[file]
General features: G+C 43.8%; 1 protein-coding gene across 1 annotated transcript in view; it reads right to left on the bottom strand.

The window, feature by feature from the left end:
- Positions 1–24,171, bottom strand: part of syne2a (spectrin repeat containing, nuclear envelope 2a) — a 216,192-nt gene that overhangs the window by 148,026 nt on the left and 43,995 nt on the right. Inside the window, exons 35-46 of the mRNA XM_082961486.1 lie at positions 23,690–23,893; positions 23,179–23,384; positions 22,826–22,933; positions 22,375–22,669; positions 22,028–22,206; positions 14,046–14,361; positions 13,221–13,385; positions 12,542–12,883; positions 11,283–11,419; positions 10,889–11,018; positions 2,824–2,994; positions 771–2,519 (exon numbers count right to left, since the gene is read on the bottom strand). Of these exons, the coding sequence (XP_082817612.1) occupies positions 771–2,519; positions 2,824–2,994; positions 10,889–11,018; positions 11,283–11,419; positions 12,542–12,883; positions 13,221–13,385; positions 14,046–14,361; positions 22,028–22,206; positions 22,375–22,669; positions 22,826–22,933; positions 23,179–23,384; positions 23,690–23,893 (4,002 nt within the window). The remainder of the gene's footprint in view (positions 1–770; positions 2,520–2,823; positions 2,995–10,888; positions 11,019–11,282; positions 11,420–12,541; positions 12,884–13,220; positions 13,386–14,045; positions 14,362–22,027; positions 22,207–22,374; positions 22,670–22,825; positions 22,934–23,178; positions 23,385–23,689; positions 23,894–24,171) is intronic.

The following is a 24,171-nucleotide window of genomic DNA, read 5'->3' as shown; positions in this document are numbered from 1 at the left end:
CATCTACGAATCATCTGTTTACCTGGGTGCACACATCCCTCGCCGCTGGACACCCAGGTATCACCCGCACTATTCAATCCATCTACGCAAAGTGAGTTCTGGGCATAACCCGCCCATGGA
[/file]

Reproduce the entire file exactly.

General features: G+C 43.8%; 1 protein-coding gene across 1 annotated transcript in view; it reads right to left on the bottom strand.

The window, feature by feature from the left end:
- Positions 1–24,171, bottom strand: part of syne2a (spectrin repeat containing, nuclear envelope 2a) — a 216,192-nt gene that overhangs the window by 148,026 nt on the left and 43,995 nt on the right. Inside the window, exons 35-46 of the mRNA XM_082961486.1 lie at positions 23,690–23,893; positions 23,179–23,384; positions 22,826–22,933; positions 22,375–22,669; positions 22,028–22,206; positions 14,046–14,361; positions 13,221–13,385; positions 12,542–12,883; positions 11,283–11,419; positions 10,889–11,018; positions 2,824–2,994; positions 771–2,519 (exon numbers count right to left, since the gene is read on the bottom strand). Of these exons, the coding sequence (XP_082817612.1) occupies positions 771–2,519; positions 2,824–2,994; positions 10,889–11,018; positions 11,283–11,419; positions 12,542–12,883; positions 13,221–13,385; positions 14,046–14,361; positions 22,028–22,206; positions 22,375–22,669; positions 22,826–22,933; positions 23,179–23,384; positions 23,690–23,893 (4,002 nt within the window). The remainder of the gene's footprint in view (positions 1–770; positions 2,520–2,823; positions 2,995–10,888; positions 11,019–11,282; positions 11,420–12,541; positions 12,884–13,220; positions 13,386–14,045; positions 14,362–22,027; positions 22,207–22,374; positions 22,670–22,825; positions 22,934–23,178; positions 23,385–23,689; positions 23,894–24,171) is intronic.

The following is a 24,171-nucleotide window of genomic DNA, read 5'->3' as shown; positions in this document are numbered from 1 at the left end:
CATCTACGAATCATCTGTTTACCTGGGTGCACACATCCCTCGCCGCTGGACACCCAGGTATCACCCGCACTATTCAATCCATCTACGCAAAGTGAGTTCTGGGCATAACCCGCCCATGGA